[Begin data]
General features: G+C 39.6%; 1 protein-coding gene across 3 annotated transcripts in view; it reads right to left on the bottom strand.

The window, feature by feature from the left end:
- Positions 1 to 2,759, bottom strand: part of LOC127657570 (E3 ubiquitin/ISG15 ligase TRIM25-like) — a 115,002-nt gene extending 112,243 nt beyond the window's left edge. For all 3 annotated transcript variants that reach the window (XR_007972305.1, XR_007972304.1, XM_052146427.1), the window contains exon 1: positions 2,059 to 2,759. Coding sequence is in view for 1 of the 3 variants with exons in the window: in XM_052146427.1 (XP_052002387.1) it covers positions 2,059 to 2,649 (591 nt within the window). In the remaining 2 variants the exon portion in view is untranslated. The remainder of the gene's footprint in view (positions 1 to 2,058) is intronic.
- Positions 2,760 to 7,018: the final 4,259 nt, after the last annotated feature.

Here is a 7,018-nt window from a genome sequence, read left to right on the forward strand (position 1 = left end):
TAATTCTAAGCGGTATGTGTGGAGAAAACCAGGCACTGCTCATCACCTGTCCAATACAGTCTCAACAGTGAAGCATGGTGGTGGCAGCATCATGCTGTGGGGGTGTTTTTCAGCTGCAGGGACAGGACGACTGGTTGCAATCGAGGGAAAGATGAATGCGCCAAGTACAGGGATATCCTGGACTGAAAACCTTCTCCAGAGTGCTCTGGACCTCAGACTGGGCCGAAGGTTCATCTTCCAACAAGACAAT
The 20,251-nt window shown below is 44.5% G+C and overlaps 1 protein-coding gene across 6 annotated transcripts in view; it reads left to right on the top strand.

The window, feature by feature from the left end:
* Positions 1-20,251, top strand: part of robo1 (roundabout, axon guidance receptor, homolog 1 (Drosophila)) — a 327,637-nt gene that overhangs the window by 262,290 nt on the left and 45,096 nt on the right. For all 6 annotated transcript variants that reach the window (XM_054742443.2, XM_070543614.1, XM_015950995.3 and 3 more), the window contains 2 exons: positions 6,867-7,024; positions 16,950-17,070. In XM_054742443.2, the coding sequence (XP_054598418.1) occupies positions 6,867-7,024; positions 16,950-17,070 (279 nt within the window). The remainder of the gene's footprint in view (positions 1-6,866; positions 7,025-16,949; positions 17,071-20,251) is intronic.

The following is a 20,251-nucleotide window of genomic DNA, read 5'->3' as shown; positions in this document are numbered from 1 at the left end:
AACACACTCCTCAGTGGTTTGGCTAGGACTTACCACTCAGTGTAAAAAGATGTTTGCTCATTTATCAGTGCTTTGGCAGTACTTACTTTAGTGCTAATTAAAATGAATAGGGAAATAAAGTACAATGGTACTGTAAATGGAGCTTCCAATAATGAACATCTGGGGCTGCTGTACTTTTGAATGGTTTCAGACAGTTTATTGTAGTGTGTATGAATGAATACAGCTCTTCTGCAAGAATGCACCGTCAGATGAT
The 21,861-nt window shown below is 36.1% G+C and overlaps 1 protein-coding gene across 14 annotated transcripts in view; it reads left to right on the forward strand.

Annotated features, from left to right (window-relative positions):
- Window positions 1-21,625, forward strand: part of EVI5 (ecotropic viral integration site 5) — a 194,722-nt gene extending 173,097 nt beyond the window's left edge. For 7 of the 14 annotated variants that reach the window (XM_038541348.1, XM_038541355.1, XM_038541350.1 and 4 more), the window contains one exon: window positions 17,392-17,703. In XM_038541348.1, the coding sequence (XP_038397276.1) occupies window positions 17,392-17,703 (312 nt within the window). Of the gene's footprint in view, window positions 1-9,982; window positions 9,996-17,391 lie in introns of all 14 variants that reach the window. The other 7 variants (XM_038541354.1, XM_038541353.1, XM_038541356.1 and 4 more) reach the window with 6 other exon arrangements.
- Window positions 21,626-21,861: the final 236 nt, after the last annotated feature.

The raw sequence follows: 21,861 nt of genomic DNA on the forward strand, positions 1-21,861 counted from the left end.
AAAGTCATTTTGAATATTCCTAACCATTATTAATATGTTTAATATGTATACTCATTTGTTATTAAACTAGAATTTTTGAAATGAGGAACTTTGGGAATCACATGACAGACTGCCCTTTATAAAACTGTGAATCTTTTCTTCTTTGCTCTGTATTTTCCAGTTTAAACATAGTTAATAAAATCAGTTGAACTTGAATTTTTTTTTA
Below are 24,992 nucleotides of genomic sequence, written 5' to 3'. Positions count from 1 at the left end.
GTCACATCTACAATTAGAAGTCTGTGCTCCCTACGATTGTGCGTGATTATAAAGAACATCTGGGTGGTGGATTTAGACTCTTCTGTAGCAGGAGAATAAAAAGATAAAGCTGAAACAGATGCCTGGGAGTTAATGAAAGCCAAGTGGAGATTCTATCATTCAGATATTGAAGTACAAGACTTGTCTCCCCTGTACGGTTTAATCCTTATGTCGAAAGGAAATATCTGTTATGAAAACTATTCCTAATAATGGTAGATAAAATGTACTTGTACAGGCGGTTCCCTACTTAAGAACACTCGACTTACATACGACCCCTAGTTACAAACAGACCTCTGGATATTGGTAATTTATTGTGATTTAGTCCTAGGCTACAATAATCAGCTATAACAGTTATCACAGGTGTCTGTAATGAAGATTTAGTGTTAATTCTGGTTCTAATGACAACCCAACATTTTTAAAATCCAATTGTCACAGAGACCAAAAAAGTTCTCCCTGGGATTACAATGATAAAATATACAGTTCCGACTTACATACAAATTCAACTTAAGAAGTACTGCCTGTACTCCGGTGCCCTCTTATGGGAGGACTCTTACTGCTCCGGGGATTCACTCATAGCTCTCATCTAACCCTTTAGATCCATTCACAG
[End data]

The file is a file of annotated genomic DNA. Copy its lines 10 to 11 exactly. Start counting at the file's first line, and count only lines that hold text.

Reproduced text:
The following is a 20,251-nucleotide window of genomic DNA, read 5'->3' as shown; positions in this document are numbered from 1 at the left end:
AACACACTCCTCAGTGGTTTGGCTAGGACTTACCACTCAGTGTAAAAAGATGTTTGCTCATTTATCAGTGCTTTGGCAGTACTTACTTTAGTGCTAATTAAAATGAATAGGGAAATAAAGTACAATGGTACTGTAAATGGAGCTTCCAATAATGAACATCTGGGGCTGCTGTACTTTTGAATGGTTTCAGACAGTTTATTGTAGTGTGTATGAATGAATACAGCTCTTCTGCAAGAATGCACCGTCAGATGAT